Without a comprehensive and accurate population survey, it is not possible to ascertain the true incidence of hepatocellular carcinoma in a rural Black African population, and one can only guess at how well the profile obtained from urban areas reflects that of the population as a whole [Friis and Storm, 1993].
A further difficulty in recording accurate information about the incidence of hepatocellular carcinoma in sub-Saharan Africa is the lack of appropriately trained personnel [Parkin et al, 2003]. There has been and continues to be a shortage, not only of epidemiologists and statisticians to plan and execute the collection of data in a processable form, but also of suitably trained personnel to man the registry infrastructure. Moreover, health ministries in most sub-Saharan African countries, when apportioning their limited financial and other resources, have regarded cancer as a lower public health priority than infectious and nutritional diseases [Parkin et al, 2003]. As a result, adequate governmental funds have not been, and continue not to be, made available for the institution and running of cancer registries.
With regard to mortality data, the information available in sub-Saharan Africa is even more questionable than that for incidence. Death registration and certification of cause of death are neither feasible nor a statutory requirement in virtually all countries in the sub-continent [Parkin et al, 2003].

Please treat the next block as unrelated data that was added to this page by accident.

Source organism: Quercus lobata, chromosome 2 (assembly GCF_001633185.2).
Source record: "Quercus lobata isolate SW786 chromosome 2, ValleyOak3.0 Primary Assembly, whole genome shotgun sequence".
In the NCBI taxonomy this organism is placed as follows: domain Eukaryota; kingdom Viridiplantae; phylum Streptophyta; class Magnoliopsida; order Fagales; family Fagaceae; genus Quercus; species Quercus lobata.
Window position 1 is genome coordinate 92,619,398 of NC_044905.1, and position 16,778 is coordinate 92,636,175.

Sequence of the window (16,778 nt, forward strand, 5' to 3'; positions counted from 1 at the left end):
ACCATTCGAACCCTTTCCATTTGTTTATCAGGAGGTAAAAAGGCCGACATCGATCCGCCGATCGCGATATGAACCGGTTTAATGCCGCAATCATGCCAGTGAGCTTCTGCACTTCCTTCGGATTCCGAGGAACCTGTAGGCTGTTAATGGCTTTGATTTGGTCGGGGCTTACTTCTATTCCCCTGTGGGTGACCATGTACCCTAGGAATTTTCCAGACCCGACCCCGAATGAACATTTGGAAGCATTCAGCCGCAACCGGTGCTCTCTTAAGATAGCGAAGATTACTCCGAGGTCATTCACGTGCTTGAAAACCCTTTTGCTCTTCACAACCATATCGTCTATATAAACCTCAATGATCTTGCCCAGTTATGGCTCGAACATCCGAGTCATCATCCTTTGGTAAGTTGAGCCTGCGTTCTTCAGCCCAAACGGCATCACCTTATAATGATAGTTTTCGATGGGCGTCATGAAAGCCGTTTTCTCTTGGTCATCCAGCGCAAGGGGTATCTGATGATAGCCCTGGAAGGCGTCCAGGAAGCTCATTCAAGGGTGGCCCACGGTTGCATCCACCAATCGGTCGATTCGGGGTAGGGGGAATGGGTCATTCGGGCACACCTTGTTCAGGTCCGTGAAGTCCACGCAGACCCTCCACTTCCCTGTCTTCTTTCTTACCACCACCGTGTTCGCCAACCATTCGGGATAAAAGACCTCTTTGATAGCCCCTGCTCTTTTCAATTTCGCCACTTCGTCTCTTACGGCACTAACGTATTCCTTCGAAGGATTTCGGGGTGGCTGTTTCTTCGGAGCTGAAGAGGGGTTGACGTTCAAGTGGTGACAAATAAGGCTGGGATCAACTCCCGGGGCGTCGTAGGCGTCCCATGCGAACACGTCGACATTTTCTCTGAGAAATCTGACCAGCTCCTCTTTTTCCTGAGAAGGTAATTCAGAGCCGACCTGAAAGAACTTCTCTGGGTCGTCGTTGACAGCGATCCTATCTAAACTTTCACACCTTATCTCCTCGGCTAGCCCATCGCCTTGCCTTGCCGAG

As a result of these hurdles and shortcomings, the history of cancer registration in sub-Saharan Africa from the time that the earliest registries were instituted in the 1950s has been disappointing. Even today, a minority of countries have reliable cancer registries and, with few exceptions, these registries are based in urban settings. The first country-wide cancer registry with substantial rural coverage was established as recently as 1988 [Bah et al; 1990]. Moreover, these deficiencies have been compounded by the infrequency and unreliability of population censuses in the African subcontinent [Parkin et al, 2003].
Accurate knowledge of the epidemiological data concerning hepatocellular carcinoma will be required to play a role in guiding future treatment and ultimately strategies for the prevention of the tumor in sub-Saharan countries.
Despite the under-diagnosis and under-reporting of hepatocellular carcinoma in the African sub-continent, it is manifestly evident from the information available that the tumor occurs commonly and is a major cause of cancer deaths in Black African peoples living in sub-Saharan Africa.
INCIDENCE OF HEPATOCELLULAR CARCINOMA
Allowing for the limitations in ascertaining the true incidence of hepatocellular carcinoma in the indigenous populations of sub-Saharan Africa, the information available should be considered in perspective with the global incidence of the tumor.